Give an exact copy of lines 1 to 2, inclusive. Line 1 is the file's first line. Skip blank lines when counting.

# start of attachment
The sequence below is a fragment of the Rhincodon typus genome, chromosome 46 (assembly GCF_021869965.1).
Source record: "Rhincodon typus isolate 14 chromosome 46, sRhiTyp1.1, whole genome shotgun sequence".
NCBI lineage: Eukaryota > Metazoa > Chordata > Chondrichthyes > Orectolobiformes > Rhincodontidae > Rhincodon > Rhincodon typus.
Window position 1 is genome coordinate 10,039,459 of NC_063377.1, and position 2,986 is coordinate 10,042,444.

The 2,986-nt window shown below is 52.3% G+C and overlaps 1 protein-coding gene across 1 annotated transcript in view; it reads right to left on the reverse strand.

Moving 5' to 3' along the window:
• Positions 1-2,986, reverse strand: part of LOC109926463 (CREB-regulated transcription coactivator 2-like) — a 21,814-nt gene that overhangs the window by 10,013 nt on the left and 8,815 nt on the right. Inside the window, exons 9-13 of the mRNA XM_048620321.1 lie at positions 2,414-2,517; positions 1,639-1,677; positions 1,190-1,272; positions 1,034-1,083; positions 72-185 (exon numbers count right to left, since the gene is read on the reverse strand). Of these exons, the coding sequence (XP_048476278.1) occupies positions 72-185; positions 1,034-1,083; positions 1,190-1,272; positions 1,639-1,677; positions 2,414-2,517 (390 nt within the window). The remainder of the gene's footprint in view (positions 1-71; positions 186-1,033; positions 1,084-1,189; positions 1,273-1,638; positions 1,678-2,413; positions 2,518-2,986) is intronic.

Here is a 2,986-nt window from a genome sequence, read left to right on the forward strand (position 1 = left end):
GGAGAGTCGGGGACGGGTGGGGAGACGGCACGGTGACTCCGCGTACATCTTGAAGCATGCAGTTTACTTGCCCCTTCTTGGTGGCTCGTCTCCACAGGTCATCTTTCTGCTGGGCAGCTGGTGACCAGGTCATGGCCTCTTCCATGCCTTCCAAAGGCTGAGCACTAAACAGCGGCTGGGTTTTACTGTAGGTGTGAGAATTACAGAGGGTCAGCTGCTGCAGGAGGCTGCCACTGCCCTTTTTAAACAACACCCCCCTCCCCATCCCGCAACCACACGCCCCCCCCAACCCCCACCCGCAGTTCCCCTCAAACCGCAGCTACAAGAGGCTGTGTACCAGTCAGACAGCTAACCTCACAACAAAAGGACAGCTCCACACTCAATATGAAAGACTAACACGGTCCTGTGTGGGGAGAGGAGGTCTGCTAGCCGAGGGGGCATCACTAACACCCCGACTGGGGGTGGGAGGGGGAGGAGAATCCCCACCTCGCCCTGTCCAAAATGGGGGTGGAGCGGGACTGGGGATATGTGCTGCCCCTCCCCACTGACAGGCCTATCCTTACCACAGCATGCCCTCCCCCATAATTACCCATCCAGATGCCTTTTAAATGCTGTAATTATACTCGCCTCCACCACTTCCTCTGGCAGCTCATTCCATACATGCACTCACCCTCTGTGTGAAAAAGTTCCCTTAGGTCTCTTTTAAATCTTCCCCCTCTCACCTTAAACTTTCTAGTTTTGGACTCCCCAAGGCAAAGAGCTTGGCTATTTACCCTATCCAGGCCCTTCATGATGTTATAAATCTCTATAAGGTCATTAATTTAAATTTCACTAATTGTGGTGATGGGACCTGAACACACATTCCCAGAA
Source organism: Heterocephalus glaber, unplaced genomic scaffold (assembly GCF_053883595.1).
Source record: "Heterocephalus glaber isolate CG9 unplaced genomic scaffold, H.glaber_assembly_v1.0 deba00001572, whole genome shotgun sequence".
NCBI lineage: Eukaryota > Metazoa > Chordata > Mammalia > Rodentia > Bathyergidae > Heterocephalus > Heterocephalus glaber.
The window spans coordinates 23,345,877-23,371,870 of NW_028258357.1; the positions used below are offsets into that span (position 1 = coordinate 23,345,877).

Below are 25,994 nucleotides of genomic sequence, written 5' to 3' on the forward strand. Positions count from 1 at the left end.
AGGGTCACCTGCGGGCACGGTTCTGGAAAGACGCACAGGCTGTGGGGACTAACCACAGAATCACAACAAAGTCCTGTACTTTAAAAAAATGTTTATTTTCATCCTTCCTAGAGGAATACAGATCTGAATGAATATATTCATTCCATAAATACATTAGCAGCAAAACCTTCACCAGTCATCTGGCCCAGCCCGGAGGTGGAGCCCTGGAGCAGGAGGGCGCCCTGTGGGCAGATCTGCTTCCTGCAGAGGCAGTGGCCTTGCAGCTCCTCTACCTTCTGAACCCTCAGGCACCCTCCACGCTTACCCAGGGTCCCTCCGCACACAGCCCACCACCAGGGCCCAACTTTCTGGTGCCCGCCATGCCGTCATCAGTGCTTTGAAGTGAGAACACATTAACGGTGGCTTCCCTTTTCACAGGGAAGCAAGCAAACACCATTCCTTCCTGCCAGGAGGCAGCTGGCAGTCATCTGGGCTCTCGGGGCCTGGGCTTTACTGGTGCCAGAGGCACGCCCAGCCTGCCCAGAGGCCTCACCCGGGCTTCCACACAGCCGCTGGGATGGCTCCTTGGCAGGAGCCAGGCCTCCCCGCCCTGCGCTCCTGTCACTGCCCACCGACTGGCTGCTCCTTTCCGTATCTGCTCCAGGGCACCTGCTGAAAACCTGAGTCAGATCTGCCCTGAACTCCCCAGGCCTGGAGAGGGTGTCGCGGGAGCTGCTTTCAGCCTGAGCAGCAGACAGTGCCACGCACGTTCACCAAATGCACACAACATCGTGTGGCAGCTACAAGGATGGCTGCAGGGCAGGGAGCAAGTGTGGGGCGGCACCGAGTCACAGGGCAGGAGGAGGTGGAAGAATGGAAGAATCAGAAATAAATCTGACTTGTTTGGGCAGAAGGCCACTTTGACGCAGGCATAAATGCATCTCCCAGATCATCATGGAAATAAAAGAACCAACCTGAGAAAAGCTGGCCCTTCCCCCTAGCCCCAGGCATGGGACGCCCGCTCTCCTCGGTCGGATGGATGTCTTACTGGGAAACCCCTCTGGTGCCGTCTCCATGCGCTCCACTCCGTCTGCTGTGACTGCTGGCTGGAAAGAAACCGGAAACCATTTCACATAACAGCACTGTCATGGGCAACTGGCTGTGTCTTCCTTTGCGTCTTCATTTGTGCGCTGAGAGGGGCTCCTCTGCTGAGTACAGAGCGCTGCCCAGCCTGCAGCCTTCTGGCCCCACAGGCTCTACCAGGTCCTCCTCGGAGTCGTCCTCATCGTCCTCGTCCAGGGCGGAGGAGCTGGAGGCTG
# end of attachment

The sequence below is a fragment of the Rhincodon typus genome, chromosome 46 (assembly GCF_021869965.1).
Source record: "Rhincodon typus isolate 14 chromosome 46, sRhiTyp1.1, whole genome shotgun sequence".